Memo to: President Obama and Governor Romney
With both of you remain busy ramping up your campaigns, I offer some ethical wisdom from now until November, and… hopefully, beyond.
1. Loyalty is important, but… It’s nice to have loyal friends and followers who have the same passion to want to make this country work for the betterment of all, but not at the cost of mud-slinging, dirty tricks and wrong facts. Honesty trumps loyalty. Make sure you both communicate clearly and often that the only way to convince others of your cause is with the right information not a bunch of smoke and mirrors.
2. Let’s be Honest… And while we’re on the subject of honesty, make sure that all people throughout your campaign are crystal clear on the facts before any TV ads are released to the public.
From the Washington Post’s Fact Checker-in-Chief:
Romney said, “We were able to help create over 100,000 jobs. On the president’s watch, about 100,000 jobs were lost in the auto industry and auto dealers and auto manufacturers, so he’s hardly one to point a finger.”
“The Romney campaign often cites Bureau of Labor Statistics to make its case that the number of overall jobs has declined in Obama’s presidency, so that’s the first place we looked. The BLS data show that much of the decline in auto industry employment took place in 2008, before Obama became president. Just in 2008, some 254,000 jobs disappeared in vehicle and vehicle parts manufacturing and 211,000 at vehicle dealerships. The numbers are equally grim if you just look at auto manufacturing and dealerships.
“But since January 2009, when Obama took office, overall there has been an increase in jobs. The number of jobs hit a low point in November 2009, but then it has slowly inched upward so that Obama can point to the auto industry and says there has been a net gain.”
But hold on, Mr. President, your feet are in the fire, as well.
“Back in September,” the Fact Checker reports, “whenPresident Obama first unveiled his jobs bill, we gave him Three Pinocchios for remarks he made regarding the aging Brent Spence Bridge on the Ohio River. The bridge connects Kentucky and Ohio, the home states of House Speaker John A. Boehner (R-Ohio) and Senate Minority Leader Mitch McConnell (R-Ky.), and it was irresistible symbolism for the White House.
“The crumbling infrastructure of the nation’s bridges is certainly an important issue, but symbolism can only go so far. The administration could never explain what, if anything, the jobs bill would do to improve the Brent Spence Bridge, especially since construction was not slated to start until 2015 — and Obama’s jobs bill would spend most of its money in its first year.”
3. Watch the Super Pac stuff. Citizens United was the worstdecision made by the current Supreme Court, (but that’s another commentary). If you even hear a whisper about a Super Pac ad that is planning on using immaterial, bogus, off-the-subject claims in an attack ad jump all over it and call it wrong!
Governor Romney, you get 4 Golden Rulers for calling out a proposed Super Pac ad dredging up the whole Rev. Wright controversy. As reported by CBS News, “Mitt Romney on Thursday doubled down on his repudiation of a proposed ad campaign attacking President Obama for his ties to the controversial Rev. Jeremiah Wright, telling reporters such a campaign would have been ‘the wrong course for a PAC or a campaign.’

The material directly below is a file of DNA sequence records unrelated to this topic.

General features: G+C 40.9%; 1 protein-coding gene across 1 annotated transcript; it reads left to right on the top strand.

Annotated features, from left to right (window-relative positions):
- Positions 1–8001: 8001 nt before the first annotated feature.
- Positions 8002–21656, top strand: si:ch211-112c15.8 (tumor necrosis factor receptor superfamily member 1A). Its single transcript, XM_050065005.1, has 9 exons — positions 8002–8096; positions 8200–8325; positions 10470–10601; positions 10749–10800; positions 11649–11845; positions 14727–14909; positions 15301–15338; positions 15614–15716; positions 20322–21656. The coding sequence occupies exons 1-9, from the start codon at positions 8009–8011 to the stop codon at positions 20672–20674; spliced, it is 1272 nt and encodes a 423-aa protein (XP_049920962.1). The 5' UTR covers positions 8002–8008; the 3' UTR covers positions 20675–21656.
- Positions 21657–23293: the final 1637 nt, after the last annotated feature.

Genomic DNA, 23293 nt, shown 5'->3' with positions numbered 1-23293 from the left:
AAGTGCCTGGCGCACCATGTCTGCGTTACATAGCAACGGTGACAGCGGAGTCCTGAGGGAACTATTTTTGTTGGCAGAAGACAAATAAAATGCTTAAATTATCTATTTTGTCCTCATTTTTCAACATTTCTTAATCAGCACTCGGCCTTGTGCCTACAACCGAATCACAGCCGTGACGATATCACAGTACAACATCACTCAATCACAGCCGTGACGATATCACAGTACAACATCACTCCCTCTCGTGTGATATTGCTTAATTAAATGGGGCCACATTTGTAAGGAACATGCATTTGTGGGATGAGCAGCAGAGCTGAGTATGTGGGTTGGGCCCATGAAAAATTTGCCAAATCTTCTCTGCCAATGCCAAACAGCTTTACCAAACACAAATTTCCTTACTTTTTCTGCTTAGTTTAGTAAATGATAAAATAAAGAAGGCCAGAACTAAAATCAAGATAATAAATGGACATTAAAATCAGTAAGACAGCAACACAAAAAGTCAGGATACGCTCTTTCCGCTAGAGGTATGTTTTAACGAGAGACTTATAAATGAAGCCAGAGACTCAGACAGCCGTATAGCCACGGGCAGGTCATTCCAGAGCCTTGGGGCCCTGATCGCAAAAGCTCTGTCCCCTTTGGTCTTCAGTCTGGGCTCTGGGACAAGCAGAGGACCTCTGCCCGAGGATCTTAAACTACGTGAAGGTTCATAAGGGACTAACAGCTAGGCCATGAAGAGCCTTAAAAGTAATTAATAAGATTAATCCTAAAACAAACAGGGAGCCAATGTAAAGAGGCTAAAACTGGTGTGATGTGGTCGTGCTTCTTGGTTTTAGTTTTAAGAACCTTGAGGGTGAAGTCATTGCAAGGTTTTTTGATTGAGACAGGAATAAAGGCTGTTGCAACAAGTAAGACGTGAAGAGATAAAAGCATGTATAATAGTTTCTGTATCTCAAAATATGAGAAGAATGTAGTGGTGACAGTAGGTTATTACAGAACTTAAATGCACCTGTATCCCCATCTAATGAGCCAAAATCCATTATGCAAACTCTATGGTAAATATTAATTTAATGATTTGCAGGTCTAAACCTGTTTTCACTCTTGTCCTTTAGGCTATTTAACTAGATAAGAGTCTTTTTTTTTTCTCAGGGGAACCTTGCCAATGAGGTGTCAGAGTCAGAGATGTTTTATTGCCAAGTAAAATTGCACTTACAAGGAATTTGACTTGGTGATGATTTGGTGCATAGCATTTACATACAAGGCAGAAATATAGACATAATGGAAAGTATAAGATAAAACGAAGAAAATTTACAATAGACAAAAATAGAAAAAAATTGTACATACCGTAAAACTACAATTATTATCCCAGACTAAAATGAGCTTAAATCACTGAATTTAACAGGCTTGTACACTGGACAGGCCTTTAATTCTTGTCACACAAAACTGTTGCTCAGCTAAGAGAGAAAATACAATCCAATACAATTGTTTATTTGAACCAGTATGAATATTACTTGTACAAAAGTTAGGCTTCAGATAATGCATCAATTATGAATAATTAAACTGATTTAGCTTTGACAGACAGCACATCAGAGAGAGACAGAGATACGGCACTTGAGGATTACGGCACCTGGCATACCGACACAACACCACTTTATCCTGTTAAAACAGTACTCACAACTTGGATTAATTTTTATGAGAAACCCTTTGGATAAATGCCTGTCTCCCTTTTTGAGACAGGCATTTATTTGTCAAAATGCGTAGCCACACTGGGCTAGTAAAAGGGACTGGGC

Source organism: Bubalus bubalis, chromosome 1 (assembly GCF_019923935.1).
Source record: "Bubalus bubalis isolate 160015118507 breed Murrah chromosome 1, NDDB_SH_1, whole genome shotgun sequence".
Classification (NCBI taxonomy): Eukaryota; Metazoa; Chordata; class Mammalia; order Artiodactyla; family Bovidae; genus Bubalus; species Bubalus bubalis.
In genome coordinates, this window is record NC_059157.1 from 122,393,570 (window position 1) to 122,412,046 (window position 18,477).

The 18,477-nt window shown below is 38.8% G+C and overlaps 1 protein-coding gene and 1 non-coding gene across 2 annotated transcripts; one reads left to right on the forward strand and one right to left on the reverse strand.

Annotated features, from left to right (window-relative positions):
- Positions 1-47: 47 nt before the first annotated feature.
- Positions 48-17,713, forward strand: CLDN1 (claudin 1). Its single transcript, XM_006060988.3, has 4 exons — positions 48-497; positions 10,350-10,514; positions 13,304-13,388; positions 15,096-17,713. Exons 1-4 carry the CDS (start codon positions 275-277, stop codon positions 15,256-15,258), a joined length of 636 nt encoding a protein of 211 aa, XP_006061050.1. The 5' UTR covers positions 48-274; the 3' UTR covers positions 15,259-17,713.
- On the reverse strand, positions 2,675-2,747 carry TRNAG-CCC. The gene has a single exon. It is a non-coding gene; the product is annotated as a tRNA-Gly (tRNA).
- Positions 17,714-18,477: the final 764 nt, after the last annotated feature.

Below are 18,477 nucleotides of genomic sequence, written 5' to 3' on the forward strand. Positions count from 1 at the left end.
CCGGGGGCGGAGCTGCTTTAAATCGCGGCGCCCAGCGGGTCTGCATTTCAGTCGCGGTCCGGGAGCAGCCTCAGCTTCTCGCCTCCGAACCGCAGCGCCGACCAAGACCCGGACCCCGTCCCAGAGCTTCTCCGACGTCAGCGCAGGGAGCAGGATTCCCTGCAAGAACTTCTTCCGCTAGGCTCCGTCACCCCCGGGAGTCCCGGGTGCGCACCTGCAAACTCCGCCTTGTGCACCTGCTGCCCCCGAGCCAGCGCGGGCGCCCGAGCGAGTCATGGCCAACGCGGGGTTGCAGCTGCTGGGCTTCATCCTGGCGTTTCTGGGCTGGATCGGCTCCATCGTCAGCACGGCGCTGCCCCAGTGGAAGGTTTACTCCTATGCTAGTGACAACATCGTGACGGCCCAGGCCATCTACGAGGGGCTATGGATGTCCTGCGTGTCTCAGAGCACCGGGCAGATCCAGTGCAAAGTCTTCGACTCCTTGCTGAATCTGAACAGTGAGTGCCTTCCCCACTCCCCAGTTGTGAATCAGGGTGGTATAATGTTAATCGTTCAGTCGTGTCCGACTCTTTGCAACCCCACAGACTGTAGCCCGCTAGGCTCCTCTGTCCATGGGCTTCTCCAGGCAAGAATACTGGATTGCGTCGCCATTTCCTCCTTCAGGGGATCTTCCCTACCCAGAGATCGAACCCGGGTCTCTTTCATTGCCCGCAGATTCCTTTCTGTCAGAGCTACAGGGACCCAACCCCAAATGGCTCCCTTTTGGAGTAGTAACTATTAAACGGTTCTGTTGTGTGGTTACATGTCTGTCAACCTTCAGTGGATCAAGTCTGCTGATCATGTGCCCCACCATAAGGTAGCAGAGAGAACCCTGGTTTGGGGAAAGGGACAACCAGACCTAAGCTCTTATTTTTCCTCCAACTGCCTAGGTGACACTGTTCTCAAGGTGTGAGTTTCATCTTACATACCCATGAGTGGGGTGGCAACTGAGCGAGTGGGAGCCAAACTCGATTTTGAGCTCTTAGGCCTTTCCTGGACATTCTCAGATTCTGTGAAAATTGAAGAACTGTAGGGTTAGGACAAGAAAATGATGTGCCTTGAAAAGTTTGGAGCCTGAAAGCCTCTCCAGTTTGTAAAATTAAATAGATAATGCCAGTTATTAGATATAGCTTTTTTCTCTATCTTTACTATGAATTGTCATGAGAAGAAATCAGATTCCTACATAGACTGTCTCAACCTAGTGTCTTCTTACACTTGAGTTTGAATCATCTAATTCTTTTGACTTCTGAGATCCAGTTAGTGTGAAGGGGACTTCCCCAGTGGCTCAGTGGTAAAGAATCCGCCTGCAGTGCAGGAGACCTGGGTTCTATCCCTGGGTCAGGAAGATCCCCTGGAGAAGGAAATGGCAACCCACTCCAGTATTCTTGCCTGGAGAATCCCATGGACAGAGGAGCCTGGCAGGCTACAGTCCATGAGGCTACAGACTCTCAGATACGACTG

“ ‘I want to make it very clear: I repudiate that effort, I think it’s the wrong course for a PAC or a campaign. I hope that our campaigns can respectively be about the future and about issues and about a vision for America.’ ”
4. Be Respectful of others including… your opponent.While we’re on the subject, always, always, always show respect toward the other guy. I know you’re on different sides of the political fence, and I’ve heard all the arguments about political campaigns being a dirty, blood sport. Don’t buy into it. Just because it’s been done in the historical and recent past, doesn’t make it right. Start a trend: show respect.
5. Be Responsible. There are potential boneheads lurking in both campaigns. If one of them says or does something that crosses the line, get the facts first, and then fire the guilty. That’s one of the easiest decisions you can make to demonstrate leadership.
6. Buck the Stereotype. Traditionally, the GOP is said to be “the party of the rich”; Democrats are typically referenced as “tax and spend” liberals. Explain to voters the positive values ofboth sides. Now, more than ever, we need candidates who can speak to the strengths of both sides.
6. Consider the Interests of All Stakeholders: Rich, poor, healthy, infirmed, liberal, conservative, black, white, Latino, gay, straight, etc. ALL are worthy of respect and inclusiveness. Let someone else make the argument about a class society. As President, you represent everyone, so speak to the interests of all!
And finally, Mr. Romney, Mr. Obama:
7. Compromise. The Great Compromise of 1787 wasn’t called “great” as well as a “compromise” for nothing. Both candidates need to speak loudly to the issue of compromise in governing.
While I realize that diehard ideologs want their guy to stick to the party agenda that got them in office, the reality of the times calls for compromise. Say whatever it is that you sincerely believe is necessary for the public good, but stress the fact that realistic compromise is what is going to move us forward, not sticking to some special interest pledge.
Representatives and Senators running for office, too need to ask themselves one critical question: Which is more important, the needs of the country, or the need to be reelected?
Those are my words of wisdom for the candidates. What areyours?